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Greenhouse soil moisture deficit under saline irrigation and climate change

Apostolakis Antonios, Wagner Karl, Daliakopoulos Ioannis, Kourgialas Nektarios, Tsanis Giannis

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Year 2016
Type of Item Conference Full Paper
Bibliographic Citation A. Apostolakis, K. Wagner, I. N. Daliakopoulos, N. N. Kourgialas and I. K. Tsanis, "Greenhouse soil moisture deficit under saline irrigation and climate change," in 2nd International Conference on Efficient and Sustainable Water Systems Management Toward Worth Living Development, 2016, pp. 537-544. doi: 10.1016/j.proeng.2016.11.098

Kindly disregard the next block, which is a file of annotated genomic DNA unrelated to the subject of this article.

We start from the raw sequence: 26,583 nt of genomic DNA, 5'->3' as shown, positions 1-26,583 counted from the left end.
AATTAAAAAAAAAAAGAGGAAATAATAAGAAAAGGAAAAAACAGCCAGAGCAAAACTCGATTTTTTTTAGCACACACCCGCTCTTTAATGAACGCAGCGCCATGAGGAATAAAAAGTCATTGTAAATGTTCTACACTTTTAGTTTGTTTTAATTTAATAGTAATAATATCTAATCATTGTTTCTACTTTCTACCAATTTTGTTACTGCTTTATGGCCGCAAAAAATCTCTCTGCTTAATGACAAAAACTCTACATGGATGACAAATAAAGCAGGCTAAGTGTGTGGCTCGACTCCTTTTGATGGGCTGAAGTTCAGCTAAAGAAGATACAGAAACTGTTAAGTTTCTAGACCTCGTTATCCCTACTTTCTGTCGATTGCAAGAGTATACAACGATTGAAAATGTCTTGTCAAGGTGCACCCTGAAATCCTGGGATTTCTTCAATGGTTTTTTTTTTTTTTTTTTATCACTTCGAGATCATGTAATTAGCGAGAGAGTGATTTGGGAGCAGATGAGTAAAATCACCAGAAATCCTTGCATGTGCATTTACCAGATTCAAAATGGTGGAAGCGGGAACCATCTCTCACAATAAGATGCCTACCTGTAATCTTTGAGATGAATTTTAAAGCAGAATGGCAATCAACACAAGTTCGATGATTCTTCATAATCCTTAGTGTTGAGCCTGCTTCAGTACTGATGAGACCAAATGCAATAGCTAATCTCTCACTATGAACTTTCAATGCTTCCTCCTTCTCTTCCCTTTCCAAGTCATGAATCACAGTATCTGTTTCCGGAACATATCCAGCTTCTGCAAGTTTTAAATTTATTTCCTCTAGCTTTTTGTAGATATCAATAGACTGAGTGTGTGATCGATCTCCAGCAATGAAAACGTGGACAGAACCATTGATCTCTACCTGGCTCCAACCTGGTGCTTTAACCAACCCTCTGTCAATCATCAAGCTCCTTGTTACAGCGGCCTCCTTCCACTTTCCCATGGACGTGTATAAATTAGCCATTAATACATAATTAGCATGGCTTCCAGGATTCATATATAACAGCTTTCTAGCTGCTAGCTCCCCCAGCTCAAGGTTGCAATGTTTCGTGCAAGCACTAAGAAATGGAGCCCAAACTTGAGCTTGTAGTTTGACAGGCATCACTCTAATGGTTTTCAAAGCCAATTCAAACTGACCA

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The sustainability of protected horticultural crops in the Mediterranean region, typically under deficit irrigation and intensive cultivation practices, is facing increasing risks due to soil salinization. Climate change may augment this threat to ecosystem services. In this study, the SALTMED leaching requirements model was calibrated using soil moisture measurements from time domain reflectometry (TDR) sensors. Measurements are performed on a small-scale Solanum lycopersicum (tomato) greenhouse experiment that simulates semi-arid conditions in the RECARE Project Case Study in Greece (Timpaki basin in Crete). The use of local planting soil with initial Electrical Conductivity (ECe) 1.8 dS m-1 and local cultivation practices aim to replicate prevailing conditions at the Case Study. Plants are drip irrigated with two NaCl treatments: slightly (S) saline (ECw= 1.1 dS m-1) and moderately (M) saline water (ECw= 3.5 dS m-1), resulting to very high and excessively high ECe, respectively. Based on these approaches, the calibrated SALTMED model was used for simulating groundwater degradation by seawater intrusion. In order to estimate crop yield in a warmer future, climate model data obtained from 9 GCMs for the worst case Representative Concentration Pathway of 8.5 W m-2 of the 5th phase of the Coupled Model Intercomparison Project are corrected for bias against historical observations with the Multisegment Statistical Bias Correction method. Preliminary results predict that to sustain greenhouse productivity at current levels in the future, a substantial increase of water demand will be required.

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